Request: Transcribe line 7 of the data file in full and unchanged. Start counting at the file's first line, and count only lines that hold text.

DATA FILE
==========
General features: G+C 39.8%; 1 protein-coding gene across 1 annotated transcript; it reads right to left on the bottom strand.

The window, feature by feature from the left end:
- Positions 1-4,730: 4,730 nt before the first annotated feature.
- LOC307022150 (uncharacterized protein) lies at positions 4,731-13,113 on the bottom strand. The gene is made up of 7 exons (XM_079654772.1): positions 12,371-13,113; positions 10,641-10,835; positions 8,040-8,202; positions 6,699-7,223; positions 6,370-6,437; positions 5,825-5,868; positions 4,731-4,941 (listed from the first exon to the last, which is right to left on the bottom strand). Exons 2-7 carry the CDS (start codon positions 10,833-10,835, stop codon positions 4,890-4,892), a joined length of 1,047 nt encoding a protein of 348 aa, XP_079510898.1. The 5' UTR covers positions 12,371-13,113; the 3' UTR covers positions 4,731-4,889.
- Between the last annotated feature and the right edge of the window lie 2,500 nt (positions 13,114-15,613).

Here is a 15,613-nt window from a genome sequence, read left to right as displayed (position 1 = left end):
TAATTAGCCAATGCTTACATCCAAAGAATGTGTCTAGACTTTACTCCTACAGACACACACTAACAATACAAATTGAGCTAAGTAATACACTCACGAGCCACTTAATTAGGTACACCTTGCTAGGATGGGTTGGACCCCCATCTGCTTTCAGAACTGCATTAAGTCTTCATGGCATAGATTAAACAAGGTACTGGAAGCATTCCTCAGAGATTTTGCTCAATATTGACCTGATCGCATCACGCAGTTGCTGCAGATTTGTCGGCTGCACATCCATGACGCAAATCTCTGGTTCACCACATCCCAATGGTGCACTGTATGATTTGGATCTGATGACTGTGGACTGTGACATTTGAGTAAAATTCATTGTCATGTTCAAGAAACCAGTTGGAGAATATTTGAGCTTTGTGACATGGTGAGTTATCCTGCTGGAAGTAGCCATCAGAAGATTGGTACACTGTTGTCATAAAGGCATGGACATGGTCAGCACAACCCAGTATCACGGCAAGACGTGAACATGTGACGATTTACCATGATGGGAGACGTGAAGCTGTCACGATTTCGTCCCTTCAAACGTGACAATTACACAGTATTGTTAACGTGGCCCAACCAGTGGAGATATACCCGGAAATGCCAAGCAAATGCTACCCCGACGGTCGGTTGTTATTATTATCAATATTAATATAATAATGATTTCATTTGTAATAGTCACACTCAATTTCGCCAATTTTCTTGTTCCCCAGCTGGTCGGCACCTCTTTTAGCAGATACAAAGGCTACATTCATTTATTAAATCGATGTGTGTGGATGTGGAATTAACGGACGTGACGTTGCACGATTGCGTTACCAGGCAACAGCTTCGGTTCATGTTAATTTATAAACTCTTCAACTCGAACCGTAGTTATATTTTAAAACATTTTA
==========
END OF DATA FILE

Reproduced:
TAATTAGCCAATGCTTACATCCAAAGAATGTGTCTAGACTTTACTCCTACAGACACACACTAACAATACAAATTGAGCTAAGTAATACACTCACGAGCCACTTAATTAGGTACACCTTGCTAGGATGGGTTGGACCCCCATCTGCTTTCAGAACTGCATTAAGTCTTCATGGCATAGATTAAACAAGGTACTGGAAGCATTCCTCAGAGATTTTGCTCAATATTGACCTGATCGCATCACGCAGTTGCTGCAGATTTGTCGGCTGCACATCCATGACGCAAATCTCTGGTTCACCACATCCCAATGGTGCACTGTATGATTTGGATCTGATGACTGTGGACTGTGACATTTGAGTAAAATTCATTGTCATGTTCAAGAAACCAGTTGGAGAATATTTGAGCTTTGTGACATGGTGAGTTATCCTGCTGGAAGTAGCCATCAGAAGATTGGTACACTGTTGTCATAAAGGCATGGACATGGTCAGCACAACCCAGTATCACGGCAAGACGTGAACATGTGACGATTTACCATGATGGGAGACGTGAAGCTGTCACGATTTCGTCCCTTCAAACGTGACAATTACACAGTATTGTTAACGTGGCCCAACCAGTGGAGATATACCCGGAAATGCCAAGCAAATGCTACCCCGACGGTCGGTTGTTATTATTATCAATATTAATATAATAATGATTTCATTTGTAATAGTCACACTCAATTTCGCCAATTTTCTTGTTCCCCAGCTGGTCGGCACCTCTTTTAGCAGATACAAAGGCTACATTCATTTATTAAATCGATGTGTGTGGATGTGGAATTAACGGACGTGACGTTGCACGATTGCGTTACCAGGCAACAGCTTCGGTTCATGTTAATTTATAAACTCTTCAACTCGAACCGTAGTTATATTTTAAAACATTTTA